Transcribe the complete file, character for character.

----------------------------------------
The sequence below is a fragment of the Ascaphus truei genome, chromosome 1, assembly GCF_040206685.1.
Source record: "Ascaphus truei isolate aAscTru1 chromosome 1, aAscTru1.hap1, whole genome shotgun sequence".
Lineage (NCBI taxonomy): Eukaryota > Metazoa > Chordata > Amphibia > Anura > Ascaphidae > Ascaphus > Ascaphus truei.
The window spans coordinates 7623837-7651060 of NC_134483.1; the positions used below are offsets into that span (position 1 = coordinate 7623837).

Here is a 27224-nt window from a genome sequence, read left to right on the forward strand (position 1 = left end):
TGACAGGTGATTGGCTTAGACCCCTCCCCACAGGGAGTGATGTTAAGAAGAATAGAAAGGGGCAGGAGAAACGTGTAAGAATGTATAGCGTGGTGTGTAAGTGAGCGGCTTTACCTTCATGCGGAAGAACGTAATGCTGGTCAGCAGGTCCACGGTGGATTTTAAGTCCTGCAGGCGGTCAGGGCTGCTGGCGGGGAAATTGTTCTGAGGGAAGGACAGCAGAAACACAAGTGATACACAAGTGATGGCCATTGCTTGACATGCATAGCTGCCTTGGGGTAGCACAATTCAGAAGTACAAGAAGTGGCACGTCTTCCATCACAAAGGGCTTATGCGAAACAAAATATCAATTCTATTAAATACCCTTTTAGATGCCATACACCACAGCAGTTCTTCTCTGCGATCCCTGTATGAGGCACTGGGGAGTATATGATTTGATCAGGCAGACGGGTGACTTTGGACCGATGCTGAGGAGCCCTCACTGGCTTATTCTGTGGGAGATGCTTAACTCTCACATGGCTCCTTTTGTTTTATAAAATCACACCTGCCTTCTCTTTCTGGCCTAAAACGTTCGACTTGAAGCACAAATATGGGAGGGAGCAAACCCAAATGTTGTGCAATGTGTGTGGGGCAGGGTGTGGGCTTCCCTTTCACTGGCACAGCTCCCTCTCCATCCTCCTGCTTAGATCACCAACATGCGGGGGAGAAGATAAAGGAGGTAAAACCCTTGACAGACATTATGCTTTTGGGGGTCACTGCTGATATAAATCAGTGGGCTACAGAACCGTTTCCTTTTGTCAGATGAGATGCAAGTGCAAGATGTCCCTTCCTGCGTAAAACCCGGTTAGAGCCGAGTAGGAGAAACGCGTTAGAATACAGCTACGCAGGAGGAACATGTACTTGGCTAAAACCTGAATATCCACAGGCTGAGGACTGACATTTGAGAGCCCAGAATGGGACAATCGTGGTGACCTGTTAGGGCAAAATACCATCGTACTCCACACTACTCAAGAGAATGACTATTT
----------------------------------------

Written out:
The sequence below is a fragment of the Ascaphus truei genome, chromosome 1, assembly GCF_040206685.1.
Source record: "Ascaphus truei isolate aAscTru1 chromosome 1, aAscTru1.hap1, whole genome shotgun sequence".
Lineage (NCBI taxonomy): Eukaryota > Metazoa > Chordata > Amphibia > Anura > Ascaphidae > Ascaphus > Ascaphus truei.
The window spans coordinates 7623837-7651060 of NC_134483.1; the positions used below are offsets into that span (position 1 = coordinate 7623837).

Here is a 27224-nt window from a genome sequence, read left to right on the forward strand (position 1 = left end):
TGACAGGTGATTGGCTTAGACCCCTCCCCACAGGGAGTGATGTTAAGAAGAATAGAAAGGGGCAGGAGAAACGTGTAAGAATGTATAGCGTGGTGTGTAAGTGAGCGGCTTTACCTTCATGCGGAAGAACGTAATGCTGGTCAGCAGGTCCACGGTGGATTTTAAGTCCTGCAGGCGGTCAGGGCTGCTGGCGGGGAAATTGTTCTGAGGGAAGGACAGCAGAAACACAAGTGATACACAAGTGATGGCCATTGCTTGACATGCATAGCTGCCTTGGGGTAGCACAATTCAGAAGTACAAGAAGTGGCACGTCTTCCATCACAAAGGGCTTATGCGAAACAAAATATCAATTCTATTAAATACCCTTTTAGATGCCATACACCACAGCAGTTCTTCTCTGCGATCCCTGTATGAGGCACTGGGGAGTATATGATTTGATCAGGCAGACGGGTGACTTTGGACCGATGCTGAGGAGCCCTCACTGGCTTATTCTGTGGGAGATGCTTAACTCTCACATGGCTCCTTTTGTTTTATAAAATCACACCTGCCTTCTCTTTCTGGCCTAAAACGTTCGACTTGAAGCACAAATATGGGAGGGAGCAAACCCAAATGTTGTGCAATGTGTGTGGGGCAGGGTGTGGGCTTCCCTTTCACTGGCACAGCTCCCTCTCCATCCTCCTGCTTAGATCACCAACATGCGGGGGAGAAGATAAAGGAGGTAAAACCCTTGACAGACATTATGCTTTTGGGGGTCACTGCTGATATAAATCAGTGGGCTACAGAACCGTTTCCTTTTGTCAGATGAGATGCAAGTGCAAGATGTCCCTTCCTGCGTAAAACCCGGTTAGAGCCGAGTAGGAGAAACGCGTTAGAATACAGCTACGCAGGAGGAACATGTACTTGGCTAAAACCTGAATATCCACAGGCTGAGGACTGACATTTGAGAGCCCAGAATGGGACAATCGTGGTGACCTGTTAGGGCAAAATACCATCGTACTCCACACTACTCAAGAGAATGACTATTT